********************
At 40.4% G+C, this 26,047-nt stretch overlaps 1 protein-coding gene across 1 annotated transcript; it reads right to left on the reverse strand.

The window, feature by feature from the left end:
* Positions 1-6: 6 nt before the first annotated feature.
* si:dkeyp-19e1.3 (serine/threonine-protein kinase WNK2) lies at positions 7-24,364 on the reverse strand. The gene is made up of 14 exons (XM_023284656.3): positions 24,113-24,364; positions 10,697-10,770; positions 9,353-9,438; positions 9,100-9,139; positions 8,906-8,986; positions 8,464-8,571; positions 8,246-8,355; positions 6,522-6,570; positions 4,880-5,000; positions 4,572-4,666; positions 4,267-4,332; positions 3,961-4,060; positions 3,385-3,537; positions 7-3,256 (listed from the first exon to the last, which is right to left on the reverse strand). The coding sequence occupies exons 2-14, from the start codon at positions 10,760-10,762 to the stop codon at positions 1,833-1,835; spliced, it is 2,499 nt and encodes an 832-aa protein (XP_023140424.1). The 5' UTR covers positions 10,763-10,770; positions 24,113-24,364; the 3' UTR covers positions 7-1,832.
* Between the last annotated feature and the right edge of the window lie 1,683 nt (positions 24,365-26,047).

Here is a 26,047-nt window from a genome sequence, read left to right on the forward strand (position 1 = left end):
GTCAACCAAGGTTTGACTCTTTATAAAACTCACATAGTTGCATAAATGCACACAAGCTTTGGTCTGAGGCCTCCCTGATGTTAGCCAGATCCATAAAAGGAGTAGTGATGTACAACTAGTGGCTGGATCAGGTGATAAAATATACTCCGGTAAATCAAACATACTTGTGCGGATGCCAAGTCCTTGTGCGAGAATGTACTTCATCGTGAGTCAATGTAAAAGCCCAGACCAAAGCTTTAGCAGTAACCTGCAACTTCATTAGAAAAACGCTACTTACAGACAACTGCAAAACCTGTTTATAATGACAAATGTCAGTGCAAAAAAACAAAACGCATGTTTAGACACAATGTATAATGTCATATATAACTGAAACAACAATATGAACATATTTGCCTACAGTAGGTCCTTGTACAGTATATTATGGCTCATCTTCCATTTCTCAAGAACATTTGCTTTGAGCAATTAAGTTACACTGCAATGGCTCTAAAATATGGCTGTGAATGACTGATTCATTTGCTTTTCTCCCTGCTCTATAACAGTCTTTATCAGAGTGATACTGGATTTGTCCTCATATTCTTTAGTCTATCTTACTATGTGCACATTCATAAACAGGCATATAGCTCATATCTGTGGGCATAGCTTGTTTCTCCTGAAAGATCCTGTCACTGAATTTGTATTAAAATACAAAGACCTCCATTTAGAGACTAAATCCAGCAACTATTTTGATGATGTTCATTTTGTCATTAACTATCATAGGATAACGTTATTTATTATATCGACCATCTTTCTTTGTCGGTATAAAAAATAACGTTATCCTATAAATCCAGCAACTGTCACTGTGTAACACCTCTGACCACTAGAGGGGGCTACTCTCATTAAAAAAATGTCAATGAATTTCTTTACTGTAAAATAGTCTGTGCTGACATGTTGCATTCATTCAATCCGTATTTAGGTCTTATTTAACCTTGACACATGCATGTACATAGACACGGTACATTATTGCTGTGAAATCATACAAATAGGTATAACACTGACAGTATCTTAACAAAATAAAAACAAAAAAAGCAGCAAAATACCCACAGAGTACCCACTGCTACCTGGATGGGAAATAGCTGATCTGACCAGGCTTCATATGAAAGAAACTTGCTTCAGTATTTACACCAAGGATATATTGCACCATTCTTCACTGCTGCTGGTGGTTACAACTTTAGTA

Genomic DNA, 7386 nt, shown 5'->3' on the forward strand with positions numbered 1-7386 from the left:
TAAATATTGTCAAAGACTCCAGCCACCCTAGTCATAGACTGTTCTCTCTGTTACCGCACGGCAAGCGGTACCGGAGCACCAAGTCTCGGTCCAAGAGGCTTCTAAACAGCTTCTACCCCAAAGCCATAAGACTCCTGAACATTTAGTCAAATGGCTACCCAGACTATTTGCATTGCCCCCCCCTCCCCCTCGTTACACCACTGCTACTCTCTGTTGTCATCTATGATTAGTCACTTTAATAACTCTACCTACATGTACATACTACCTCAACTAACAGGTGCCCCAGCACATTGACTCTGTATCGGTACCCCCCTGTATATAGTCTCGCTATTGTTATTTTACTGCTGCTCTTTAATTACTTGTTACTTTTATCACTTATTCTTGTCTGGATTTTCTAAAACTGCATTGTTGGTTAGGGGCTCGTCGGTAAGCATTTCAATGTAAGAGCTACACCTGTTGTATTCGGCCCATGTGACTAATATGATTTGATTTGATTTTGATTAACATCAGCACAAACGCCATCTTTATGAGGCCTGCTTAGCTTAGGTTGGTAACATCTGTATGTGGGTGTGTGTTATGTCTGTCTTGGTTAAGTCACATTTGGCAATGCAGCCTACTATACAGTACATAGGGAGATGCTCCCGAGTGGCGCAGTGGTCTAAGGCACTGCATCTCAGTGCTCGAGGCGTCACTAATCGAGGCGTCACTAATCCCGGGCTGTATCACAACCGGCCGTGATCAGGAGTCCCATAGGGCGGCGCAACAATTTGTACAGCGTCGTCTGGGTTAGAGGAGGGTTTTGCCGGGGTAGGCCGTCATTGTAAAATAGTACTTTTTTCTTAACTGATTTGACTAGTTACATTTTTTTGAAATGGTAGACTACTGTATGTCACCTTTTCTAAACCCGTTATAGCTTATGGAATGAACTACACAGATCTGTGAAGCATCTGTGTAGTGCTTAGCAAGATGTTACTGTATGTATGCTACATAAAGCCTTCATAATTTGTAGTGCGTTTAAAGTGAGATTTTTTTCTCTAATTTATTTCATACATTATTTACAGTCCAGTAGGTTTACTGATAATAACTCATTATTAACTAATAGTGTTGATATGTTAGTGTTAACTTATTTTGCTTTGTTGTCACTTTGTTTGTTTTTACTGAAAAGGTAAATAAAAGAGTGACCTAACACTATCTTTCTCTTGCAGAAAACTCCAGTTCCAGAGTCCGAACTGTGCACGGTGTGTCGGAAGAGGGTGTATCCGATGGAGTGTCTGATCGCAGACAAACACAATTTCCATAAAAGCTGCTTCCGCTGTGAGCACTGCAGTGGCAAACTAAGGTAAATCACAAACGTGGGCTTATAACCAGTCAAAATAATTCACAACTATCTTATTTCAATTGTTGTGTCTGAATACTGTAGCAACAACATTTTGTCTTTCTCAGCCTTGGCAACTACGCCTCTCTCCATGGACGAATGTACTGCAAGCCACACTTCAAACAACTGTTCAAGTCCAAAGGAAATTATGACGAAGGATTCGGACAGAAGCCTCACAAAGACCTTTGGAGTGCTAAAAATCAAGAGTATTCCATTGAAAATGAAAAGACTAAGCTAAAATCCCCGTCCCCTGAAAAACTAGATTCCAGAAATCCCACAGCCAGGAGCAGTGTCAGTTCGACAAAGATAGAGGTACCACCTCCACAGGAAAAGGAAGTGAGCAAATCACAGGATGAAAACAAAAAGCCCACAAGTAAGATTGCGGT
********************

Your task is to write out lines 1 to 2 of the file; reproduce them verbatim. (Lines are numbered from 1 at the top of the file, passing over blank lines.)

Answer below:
At 40.4% G+C, this 26,047-nt stretch overlaps 1 protein-coding gene across 1 annotated transcript; it reads right to left on the reverse strand.

The window, feature by feature from the left end: